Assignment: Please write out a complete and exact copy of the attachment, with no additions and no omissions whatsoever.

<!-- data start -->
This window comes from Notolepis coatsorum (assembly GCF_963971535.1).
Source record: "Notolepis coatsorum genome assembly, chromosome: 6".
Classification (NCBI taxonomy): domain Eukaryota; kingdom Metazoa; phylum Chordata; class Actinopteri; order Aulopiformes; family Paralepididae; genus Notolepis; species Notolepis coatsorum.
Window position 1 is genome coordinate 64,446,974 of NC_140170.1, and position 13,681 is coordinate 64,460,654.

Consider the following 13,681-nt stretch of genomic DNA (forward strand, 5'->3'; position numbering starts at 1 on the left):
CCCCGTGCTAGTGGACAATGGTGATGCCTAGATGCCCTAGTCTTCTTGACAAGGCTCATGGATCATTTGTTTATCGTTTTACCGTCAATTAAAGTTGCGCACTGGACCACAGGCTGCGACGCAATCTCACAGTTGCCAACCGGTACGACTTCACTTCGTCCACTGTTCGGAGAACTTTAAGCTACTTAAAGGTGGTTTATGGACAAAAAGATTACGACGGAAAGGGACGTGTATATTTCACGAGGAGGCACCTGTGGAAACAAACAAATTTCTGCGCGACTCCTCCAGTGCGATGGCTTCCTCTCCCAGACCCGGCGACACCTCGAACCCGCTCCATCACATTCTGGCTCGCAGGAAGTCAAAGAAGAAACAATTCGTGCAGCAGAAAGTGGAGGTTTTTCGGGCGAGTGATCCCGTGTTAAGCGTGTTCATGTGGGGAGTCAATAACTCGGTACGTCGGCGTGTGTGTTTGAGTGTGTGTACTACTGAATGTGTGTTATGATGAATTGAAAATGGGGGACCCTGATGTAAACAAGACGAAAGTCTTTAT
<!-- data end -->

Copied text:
This window comes from Notolepis coatsorum (assembly GCF_963971535.1).
Source record: "Notolepis coatsorum genome assembly, chromosome: 6".
Classification (NCBI taxonomy): domain Eukaryota; kingdom Metazoa; phylum Chordata; class Actinopteri; order Aulopiformes; family Paralepididae; genus Notolepis; species Notolepis coatsorum.
Window position 1 is genome coordinate 64,446,974 of NC_140170.1, and position 13,681 is coordinate 64,460,654.

Consider the following 13,681-nt stretch of genomic DNA (forward strand, 5'->3'; position numbering starts at 1 on the left):
CCCCGTGCTAGTGGACAATGGTGATGCCTAGATGCCCTAGTCTTCTTGACAAGGCTCATGGATCATTTGTTTATCGTTTTACCGTCAATTAAAGTTGCGCACTGGACCACAGGCTGCGACGCAATCTCACAGTTGCCAACCGGTACGACTTCACTTCGTCCACTGTTCGGAGAACTTTAAGCTACTTAAAGGTGGTTTATGGACAAAAAGATTACGACGGAAAGGGACGTGTATATTTCACGAGGAGGCACCTGTGGAAACAAACAAATTTCTGCGCGACTCCTCCAGTGCGATGGCTTCCTCTCCCAGACCCGGCGACACCTCGAACCCGCTCCATCACATTCTGGCTCGCAGGAAGTCAAAGAAGAAACAATTCGTGCAGCAGAAAGTGGAGGTTTTTCGGGCGAGTGATCCCGTGTTAAGCGTGTTCATGTGGGGAGTCAATAACTCGGTACGTCGGCGTGTGTGTTTGAGTGTGTGTACTACTGAATGTGTGTTATGATGAATTGAAAATGGGGGACCCTGATGTAAACAAGACGAAAGTCTTTAT